Artist Spotlight: Jean Paul Gaultier

cone bra
A lifelong inspiration: Jean Paul Gaultier’s teddy bear, Nana, wearing the first cone bra © Rainer Torrado (left). Tanel Bedrossiantz, 1992 Barbès collection Women’s prêt-à-porter fall/winter 1984–1985 © Paolo Roversi (right)

Today I surprised myself by visiting the deYoung Museum in San Francisco’s Golden Gate Park specifically to see the The Fashion World of Jean Paul Gaultier: From the Sidewalk to the Catwalk running through August 19, 2012. Broken into the personal themes of “equality, diversity and perversity” it seemed everyone I knew said “you just have to see it..it is amazing”. WOW. I agree.

In addition to enjoying the mouthwatering fabric combinations, internationally inspired designs and amusing Tony Oursler–like video projections, I learned a lot about Gaultier. For example, his fascination with cone breasts seem to go back to childhood as illustrated above with his first teddy bear “Nana”and did not begin, as I a teenager of the 80s assumed, with Madonna’s Blonde Ambition Tour.

That early inspiration gave way to a massive and prolific life career of amazing ensembles for the runway, film and even a line for Target stores. Have you found your “cone bra” at Target yet?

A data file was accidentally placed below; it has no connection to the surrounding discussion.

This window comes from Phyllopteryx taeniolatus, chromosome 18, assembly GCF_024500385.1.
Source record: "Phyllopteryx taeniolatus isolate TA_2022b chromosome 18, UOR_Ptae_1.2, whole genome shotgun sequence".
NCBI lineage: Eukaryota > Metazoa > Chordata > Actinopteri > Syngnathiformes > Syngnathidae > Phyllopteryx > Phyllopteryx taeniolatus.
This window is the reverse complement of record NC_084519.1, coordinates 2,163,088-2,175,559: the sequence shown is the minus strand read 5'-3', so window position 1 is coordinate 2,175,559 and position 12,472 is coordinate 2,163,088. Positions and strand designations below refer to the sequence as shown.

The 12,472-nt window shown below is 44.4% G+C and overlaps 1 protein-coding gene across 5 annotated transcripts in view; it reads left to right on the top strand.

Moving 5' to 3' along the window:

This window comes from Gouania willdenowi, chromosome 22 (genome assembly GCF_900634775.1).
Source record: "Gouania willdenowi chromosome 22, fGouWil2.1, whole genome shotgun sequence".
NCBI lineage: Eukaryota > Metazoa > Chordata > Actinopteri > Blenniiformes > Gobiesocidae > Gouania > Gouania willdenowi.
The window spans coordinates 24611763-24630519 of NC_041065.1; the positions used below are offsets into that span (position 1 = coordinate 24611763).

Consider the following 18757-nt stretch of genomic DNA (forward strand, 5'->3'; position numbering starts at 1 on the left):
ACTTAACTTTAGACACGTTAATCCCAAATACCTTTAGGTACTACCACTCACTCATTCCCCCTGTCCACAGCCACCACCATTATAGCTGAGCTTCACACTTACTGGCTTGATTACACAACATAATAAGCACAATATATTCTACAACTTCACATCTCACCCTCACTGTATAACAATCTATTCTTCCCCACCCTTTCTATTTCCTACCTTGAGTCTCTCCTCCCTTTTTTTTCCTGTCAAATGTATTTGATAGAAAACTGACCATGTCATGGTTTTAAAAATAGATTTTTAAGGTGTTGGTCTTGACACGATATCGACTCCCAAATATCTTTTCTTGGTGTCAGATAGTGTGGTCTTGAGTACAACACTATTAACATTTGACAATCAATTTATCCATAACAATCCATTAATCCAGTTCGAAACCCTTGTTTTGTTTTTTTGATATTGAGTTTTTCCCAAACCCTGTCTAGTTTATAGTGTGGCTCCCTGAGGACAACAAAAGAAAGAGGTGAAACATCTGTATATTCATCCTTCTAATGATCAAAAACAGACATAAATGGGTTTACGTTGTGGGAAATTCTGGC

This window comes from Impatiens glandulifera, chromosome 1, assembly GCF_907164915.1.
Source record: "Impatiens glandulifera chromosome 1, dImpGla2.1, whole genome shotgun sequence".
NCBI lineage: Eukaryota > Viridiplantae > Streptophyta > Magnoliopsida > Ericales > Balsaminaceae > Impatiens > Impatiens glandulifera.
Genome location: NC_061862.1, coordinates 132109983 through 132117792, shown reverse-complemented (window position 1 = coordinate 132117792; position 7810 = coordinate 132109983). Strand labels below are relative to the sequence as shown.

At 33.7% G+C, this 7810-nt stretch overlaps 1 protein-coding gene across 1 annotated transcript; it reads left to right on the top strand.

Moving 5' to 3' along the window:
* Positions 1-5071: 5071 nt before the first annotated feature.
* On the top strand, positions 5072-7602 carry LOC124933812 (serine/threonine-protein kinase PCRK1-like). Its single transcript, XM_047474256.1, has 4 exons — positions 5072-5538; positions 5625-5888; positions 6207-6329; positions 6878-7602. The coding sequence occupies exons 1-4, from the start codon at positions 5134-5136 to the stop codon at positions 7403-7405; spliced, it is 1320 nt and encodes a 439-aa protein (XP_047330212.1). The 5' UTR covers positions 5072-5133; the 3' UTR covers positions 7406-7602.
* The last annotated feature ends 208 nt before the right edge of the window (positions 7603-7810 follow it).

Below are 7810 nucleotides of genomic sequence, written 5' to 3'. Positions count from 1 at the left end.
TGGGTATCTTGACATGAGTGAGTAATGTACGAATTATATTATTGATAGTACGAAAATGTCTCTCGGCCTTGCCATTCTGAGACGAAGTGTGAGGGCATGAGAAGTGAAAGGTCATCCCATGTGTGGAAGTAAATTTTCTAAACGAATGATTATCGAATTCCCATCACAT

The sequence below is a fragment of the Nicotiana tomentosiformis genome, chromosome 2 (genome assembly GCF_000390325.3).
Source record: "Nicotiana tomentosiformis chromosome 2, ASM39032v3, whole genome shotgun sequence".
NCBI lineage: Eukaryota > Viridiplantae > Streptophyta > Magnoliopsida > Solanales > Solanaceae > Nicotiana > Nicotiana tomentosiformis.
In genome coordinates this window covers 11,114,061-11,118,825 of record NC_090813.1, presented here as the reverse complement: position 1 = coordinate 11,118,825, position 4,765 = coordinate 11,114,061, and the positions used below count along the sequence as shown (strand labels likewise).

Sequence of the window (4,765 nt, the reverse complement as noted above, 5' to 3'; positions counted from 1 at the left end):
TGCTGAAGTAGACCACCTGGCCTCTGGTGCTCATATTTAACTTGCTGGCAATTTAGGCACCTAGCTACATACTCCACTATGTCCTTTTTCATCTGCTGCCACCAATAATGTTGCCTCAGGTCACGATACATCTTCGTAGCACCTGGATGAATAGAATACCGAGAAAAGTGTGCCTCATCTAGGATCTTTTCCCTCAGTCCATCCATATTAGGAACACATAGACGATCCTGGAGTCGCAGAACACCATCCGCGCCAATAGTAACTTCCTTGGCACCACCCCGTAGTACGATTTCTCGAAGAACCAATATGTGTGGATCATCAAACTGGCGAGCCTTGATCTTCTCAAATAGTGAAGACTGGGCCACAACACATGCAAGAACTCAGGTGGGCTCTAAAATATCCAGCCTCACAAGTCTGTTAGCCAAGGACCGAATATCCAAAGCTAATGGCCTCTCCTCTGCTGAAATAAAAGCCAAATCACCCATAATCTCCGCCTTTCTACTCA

Jean Paul Gaultier by Pierre et Gilles

Most impressive outside of the work itself was the timeline of Gaultier’s career. Born in 1952 and growing up 45 minutes on the outskirts of Paris, at 16 Gaultier had already sketched two complete fashion lines which he promptly shipped to Pierre Cardin’s office and was hired by the time he was 18. By the age of 20, he was given a solo runway show. No “formal education” is listed in the Gaultier timeline – but his flurry of ideas and sketches never seemed to stop as illustrated by the sheer amount of imaginative and inspired designs he continues to create. These designs, brought to life by moving simulated runways and talking video projections, one from Gaultier himself in famed mariner inspired attire, properly showcase the drama of his creations in the exhibit. Additional still photographs, some by the famous French duo “Pierre et Gilles” are also on display and capture his experimental spirit in 2d form.

The show itself is more of a contemporary installation than a fashion retrospective, and a creation in its own right—featuring approximately 140 ensembles spanning over 35 years from the designer’s couture and ready-to-wear collections, along with their accessories, and numerous archival documents. Many of these extraordinary pieces have never before been exhibited – check out a preview below and don’t miss the show! -Erika

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